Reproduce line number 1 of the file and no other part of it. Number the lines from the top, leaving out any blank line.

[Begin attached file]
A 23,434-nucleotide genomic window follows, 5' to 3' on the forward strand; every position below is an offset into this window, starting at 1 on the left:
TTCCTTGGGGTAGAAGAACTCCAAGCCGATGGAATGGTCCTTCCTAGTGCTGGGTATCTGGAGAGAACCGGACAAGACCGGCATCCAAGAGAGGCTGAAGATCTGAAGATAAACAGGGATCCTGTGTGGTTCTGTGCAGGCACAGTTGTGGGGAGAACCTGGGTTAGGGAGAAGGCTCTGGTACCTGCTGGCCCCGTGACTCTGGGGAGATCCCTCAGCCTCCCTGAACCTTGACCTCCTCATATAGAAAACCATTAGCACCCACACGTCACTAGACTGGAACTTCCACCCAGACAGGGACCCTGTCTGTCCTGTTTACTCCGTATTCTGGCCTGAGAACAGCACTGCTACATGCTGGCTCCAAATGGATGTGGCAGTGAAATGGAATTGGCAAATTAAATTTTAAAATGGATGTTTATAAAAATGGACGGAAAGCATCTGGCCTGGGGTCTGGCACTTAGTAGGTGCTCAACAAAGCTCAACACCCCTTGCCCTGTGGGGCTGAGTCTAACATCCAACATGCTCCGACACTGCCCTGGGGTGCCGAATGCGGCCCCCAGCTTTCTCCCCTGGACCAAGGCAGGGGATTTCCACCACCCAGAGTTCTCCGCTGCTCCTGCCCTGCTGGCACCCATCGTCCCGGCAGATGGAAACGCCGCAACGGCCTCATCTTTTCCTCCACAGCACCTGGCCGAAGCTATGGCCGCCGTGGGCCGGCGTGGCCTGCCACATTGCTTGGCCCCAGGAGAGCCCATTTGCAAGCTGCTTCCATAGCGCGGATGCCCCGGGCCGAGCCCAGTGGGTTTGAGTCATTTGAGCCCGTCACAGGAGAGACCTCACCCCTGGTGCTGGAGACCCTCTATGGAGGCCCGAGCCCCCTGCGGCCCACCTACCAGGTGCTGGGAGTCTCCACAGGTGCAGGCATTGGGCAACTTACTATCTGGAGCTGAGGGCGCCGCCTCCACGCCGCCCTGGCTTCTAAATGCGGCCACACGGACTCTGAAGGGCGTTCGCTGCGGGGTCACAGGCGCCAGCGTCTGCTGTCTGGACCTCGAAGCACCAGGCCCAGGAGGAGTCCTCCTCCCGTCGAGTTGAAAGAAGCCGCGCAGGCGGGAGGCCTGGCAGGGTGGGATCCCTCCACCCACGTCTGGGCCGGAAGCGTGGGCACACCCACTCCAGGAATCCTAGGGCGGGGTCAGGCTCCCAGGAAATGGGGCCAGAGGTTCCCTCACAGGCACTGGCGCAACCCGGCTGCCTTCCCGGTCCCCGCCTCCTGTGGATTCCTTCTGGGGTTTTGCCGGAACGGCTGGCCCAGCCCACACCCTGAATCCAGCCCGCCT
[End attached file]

A 23,434-nucleotide genomic window follows, 5' to 3' on the forward strand; every position below is an offset into this window, starting at 1 on the left: